No one ever thinks about GST because it’s residential property and there’s no GST on residential property. However, there’s a tax ruling 2003 and it goes through what makes GST relevant for new residential property. Because the GST act says that a new residential property is subject to GST. 

So many people will say, “That’s fine. I’m buying secondhand property and I’m renovating.”

However, in this tax ruling, the AHFM (Alternate High-Frequency Material) comes out and if you do a substantial renovation on a residential property, it becomes a new residential property. Therefore, it’s subject to GST. 

Also, in the legislation, residential property is a new residential property for five years after it was built. If you do a renovation and it’s on a scale, big enough to be a substantial renovation, you have got yourself a situation where when you sell it, that property is subject to GST. 

If you decide to keep it and rent it out, it could still be subject to GST, if we sell within the next five years.

“It comes to a whole lot of record-keeping issues that we’ve never had to think about. And if you’re not on top of it at the very start, chances are, you’re not keeping the records and you’re going to end up in a bit of a hole at the end of the process.“

~ Brian Goodridge

Property Tax Accountant Says Some Renovation Expenses Can’t Be Claimed

Brian shares…

You must look at renovating as a business, not renovating a property for capital gain. In terms of the business, you can claim pretty much everything. 

However, things like deciding to take all your trades out for lunch falls under entertainment. There are separate rules and you can’t claim it or you’ve got to pay fringe benefits tax. Even if you don’t want to claim it, you still have to pay fringe benefits tax, depending on how much money you’ve spent and frequency.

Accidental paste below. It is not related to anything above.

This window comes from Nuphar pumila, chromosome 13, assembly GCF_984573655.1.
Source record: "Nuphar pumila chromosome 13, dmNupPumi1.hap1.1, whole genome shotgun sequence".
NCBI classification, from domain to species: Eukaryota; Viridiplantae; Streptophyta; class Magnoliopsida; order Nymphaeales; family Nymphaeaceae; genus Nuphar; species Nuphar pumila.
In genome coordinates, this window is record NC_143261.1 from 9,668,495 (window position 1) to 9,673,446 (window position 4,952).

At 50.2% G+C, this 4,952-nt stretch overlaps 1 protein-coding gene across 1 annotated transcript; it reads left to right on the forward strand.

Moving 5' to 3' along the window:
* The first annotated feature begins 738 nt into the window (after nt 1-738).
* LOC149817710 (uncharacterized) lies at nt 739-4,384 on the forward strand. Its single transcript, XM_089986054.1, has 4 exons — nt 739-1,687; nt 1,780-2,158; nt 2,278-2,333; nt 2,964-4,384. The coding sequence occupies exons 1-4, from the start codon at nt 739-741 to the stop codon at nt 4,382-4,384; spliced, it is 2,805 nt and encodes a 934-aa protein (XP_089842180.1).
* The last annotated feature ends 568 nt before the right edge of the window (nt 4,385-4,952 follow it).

As part of the renovation, you can’t claim if you’ve paid some personal things out of it. It depends on whether it’s a company or an entity doing the business or a sole trader. 

Identifying The Risks Involved

If it’s done by an individual, they’ve got a different risk profile to a couple who’s doing it. You’ve got them in different risk profiles to a group of people who are doing it. So you’ve got to look at what the individual risk profiles are, including the people involved.

As soon as you’ve got a business, there is a high level of risk that you will face than someone who’s just an employee. Here are the most common questions asked:

  • How many of those have their own business? 
  • How do we want to give you the profits?
  • Is there a way we need to look at to make it more tax-effective? 

Can Renovators Still Claim Plant & Equipment?

Four years ago, the rule changed. What was happening is people would have a rental property, and for example, they may replace the oven and depreciate it, then they’d sell the property. The new owner would get a quantity surveyor to report, and they’d provide the oven’s worth and depreciate that again.

The government worked it out, and they didn’t like how it was getting claimed twice. Unless you paid for that piece of plant and equipment brand new, you can’t claim any depreciation on it. So when you buy a house to rent out, and you get a depreciation report, the quantity surveyor will ignore all the plant equipment because you haven’t purchased that brand new.